Who would have guessed a little slice of Westeros would make its way to the final frontier? On Saturday, February 18, a SpaceX Falcon 9 rocket will carry NASA's "three-eyed" Raven technology module to its destination just outside the International Space Station (ISS). Once there, Raven will use its sensors to collect information about incoming and outgoing spacecrafts so that, ultimately, NASA can develop navigation technology for autonomous rendezvous in space — something that's a lot easier said than done.
Image: NASA's Goddard Space Flight Center
"Two spacecraft autonomously rendezvousing is crucial for many future NASA missions and Raven is maturing this never-before-attempted technology," Ben Reed, deputy division director for the Satellite Servicing Projects Division (SSPD) at NASA's Goddard Space Flight Center said in a press release.
Five days after launch, the carry on luggage-sized Raven will be removed from the unpressurised "trunk" of a SpaceX Dragon capsule by Dextre, a self-repairing robotic arm attached to the ISS. Raven will hit the ground running and immediately start using its sensors and various algorithms to calculate the distance between itself and nearby spacecraft. The module will process this information to swivel in the direction of the vehicle in question in order to continue tracking it. NASA operators will be monitoring the all-seeing robot's eye-tracking performance from the ground, making adjustments as necessary.
NASA's Raven technology module. (Image: NASA's Goddard Space Flight Center, Chris Gunn)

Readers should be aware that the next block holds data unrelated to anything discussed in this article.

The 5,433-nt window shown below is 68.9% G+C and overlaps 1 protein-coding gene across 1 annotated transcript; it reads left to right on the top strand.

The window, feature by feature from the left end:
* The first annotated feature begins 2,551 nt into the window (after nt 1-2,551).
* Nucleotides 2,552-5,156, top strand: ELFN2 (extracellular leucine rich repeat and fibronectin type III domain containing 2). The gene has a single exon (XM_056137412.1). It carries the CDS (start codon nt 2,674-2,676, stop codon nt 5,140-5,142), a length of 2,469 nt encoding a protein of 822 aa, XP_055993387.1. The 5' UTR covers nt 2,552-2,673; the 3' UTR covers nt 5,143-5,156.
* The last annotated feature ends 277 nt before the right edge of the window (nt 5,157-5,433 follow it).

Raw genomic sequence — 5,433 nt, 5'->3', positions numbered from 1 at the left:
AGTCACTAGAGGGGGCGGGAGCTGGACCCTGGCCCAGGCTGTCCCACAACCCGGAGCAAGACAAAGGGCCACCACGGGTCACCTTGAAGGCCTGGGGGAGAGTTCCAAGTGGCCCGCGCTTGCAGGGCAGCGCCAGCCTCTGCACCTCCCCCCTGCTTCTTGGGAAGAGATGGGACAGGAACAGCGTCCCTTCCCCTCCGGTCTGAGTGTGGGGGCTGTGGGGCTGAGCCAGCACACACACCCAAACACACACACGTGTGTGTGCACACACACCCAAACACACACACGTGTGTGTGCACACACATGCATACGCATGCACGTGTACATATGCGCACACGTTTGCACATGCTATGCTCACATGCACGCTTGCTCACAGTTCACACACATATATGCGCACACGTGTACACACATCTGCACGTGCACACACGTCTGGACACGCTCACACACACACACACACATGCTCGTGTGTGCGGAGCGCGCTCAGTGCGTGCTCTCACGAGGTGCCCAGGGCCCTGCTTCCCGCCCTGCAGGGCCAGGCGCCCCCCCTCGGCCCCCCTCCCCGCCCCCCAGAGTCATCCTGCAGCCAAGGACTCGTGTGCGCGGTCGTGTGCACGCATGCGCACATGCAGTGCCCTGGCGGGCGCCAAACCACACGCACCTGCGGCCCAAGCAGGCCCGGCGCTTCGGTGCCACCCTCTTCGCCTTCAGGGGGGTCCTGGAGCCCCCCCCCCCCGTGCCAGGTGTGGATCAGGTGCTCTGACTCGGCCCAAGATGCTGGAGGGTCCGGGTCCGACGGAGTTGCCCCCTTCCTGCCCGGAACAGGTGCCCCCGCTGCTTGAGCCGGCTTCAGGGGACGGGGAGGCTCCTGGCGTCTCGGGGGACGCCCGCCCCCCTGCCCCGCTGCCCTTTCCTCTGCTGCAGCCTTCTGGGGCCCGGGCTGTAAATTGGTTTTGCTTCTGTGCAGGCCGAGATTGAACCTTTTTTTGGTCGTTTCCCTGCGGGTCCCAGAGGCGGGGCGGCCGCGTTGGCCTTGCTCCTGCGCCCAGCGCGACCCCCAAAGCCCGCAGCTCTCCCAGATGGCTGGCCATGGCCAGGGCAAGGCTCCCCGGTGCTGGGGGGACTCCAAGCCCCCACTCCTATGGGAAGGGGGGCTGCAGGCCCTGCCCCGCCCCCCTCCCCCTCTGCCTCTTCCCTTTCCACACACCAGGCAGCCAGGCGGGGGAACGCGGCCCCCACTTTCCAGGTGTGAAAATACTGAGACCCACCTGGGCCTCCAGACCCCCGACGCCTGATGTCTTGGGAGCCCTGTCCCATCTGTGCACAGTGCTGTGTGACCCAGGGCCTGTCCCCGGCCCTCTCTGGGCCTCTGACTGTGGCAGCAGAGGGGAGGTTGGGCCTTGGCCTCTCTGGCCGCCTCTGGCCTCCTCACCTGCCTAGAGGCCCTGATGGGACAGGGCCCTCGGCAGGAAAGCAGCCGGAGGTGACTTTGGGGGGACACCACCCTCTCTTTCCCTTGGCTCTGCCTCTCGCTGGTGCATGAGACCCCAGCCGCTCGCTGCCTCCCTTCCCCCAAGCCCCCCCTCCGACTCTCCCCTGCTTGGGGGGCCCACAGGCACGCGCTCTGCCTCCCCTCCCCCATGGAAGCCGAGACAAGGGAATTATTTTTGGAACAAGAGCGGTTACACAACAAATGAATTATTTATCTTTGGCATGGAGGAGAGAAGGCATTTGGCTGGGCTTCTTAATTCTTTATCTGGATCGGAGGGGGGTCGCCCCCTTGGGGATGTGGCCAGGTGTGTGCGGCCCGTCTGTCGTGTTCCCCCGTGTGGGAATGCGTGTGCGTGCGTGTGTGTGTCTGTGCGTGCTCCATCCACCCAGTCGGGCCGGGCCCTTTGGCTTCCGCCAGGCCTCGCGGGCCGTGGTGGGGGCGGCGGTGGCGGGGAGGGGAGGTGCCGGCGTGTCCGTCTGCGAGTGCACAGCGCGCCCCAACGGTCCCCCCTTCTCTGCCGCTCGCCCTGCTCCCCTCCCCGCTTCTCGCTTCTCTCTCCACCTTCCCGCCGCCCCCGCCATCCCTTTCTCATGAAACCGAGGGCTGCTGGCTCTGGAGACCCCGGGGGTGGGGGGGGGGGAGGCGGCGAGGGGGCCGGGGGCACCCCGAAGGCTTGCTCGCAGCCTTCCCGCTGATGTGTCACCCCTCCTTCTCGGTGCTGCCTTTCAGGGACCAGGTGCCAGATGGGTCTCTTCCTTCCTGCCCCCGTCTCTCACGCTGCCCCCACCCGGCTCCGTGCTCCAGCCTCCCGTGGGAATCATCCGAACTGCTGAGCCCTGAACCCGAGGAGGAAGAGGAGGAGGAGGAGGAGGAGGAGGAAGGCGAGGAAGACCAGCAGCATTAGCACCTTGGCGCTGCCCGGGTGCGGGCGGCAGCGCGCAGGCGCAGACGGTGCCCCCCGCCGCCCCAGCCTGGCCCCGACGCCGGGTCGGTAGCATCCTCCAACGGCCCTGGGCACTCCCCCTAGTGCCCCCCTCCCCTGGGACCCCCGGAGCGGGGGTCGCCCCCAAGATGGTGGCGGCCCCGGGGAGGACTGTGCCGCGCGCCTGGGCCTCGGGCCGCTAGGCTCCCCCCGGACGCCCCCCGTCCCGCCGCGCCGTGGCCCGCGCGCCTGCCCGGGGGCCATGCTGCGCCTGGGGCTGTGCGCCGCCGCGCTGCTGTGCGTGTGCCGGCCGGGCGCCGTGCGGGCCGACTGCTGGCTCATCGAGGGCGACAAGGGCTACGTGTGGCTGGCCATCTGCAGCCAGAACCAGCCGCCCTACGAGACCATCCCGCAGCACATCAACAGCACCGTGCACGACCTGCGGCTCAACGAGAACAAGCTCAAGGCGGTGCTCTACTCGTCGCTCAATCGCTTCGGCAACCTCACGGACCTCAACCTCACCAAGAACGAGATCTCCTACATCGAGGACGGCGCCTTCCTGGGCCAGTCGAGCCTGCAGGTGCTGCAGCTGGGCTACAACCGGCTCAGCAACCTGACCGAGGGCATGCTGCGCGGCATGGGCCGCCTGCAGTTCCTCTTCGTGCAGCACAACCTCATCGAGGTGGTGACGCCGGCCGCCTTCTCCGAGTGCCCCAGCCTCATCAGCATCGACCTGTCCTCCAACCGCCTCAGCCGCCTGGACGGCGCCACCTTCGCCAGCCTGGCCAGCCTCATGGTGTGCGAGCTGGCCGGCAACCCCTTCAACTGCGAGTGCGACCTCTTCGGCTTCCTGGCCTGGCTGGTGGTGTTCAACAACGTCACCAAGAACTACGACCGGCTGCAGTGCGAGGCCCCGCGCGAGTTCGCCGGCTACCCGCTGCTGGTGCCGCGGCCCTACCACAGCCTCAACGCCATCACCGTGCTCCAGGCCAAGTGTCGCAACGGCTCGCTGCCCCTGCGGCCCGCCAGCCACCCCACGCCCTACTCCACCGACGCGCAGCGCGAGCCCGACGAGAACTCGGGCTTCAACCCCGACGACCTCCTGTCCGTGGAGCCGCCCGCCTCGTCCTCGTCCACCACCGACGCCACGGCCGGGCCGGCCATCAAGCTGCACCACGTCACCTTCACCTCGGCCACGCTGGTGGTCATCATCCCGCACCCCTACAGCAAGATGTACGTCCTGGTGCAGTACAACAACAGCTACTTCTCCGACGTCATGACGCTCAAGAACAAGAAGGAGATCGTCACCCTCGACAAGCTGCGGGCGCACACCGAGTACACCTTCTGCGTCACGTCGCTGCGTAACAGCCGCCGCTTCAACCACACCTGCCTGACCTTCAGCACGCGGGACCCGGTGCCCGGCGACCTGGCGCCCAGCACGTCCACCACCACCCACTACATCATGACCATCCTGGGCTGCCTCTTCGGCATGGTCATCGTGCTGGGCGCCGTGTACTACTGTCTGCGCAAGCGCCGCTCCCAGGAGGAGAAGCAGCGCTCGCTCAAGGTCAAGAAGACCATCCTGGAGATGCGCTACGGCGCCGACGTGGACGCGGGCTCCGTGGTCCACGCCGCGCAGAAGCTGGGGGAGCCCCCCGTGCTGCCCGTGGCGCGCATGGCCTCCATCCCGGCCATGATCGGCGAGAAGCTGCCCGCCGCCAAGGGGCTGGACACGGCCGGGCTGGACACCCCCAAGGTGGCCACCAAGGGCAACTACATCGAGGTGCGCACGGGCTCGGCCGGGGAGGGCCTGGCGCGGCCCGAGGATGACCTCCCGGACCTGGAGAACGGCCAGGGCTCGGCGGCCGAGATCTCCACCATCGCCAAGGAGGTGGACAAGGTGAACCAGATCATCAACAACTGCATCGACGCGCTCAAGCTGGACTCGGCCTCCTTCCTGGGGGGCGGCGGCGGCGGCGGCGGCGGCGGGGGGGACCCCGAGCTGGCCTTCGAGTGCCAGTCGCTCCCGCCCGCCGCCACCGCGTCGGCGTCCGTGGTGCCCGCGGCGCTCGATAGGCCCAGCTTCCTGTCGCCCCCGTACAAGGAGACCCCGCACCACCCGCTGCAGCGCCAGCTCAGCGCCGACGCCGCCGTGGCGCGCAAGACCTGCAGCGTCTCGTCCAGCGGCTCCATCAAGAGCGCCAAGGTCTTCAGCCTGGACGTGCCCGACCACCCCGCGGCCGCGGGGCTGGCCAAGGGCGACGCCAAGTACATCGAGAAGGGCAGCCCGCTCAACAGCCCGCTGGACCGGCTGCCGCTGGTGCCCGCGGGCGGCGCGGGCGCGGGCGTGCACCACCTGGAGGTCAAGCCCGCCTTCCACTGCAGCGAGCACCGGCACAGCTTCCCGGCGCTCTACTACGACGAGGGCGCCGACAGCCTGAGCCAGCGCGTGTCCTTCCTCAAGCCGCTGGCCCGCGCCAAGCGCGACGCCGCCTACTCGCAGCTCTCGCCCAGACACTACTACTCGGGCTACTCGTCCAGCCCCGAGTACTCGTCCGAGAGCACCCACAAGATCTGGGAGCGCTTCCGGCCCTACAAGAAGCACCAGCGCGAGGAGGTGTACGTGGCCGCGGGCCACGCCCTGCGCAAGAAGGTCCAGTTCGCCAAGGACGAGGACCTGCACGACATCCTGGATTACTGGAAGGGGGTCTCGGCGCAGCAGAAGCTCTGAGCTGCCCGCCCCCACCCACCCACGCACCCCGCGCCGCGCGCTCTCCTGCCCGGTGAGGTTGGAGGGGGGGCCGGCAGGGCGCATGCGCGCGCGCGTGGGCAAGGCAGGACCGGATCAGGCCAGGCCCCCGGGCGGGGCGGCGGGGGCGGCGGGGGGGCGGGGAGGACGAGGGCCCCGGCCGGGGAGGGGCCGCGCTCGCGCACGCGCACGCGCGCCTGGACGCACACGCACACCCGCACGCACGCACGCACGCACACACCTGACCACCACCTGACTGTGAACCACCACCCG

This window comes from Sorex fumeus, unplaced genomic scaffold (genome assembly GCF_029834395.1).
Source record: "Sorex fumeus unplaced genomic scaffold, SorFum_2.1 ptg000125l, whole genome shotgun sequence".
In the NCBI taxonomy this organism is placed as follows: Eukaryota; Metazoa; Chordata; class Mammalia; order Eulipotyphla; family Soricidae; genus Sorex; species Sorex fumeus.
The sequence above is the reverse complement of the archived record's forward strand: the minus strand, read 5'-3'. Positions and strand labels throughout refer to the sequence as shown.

There are numerous benefits to creating a relative navigation system that requires no human intervention. For one thing, this technology would make refuelling and servicing satellites much easier. After all, if satellites are not repaired as soon as they need to be, or are never refuelled, they become space junk. NASA specifically hopes to use the technology developed on Raven to aid on an upcoming mission slated for the 2020s, in which robotic servicer Restore-L will refuel and relocate the Earth-monitoring Landsat 7 satellite. By removing human error and communications delays from the equation, Raven's relative navigation system will help our future robotic space mechanics link up with their targets quickly and accurately.
You would never buy a hundred million-dollar computer without a repair plan, but that's exactly what NASA does when it sends costly satellites into space. To ensure that its prized eyes-in-the-sky don't become the solar system's most expensive e-waste, the space agency is now building a robot capable of repairing and refuelling satellites in orbit.
Raven is expected to carry out its duties on the ISS for the next two years. We wish this weird little bird all the best.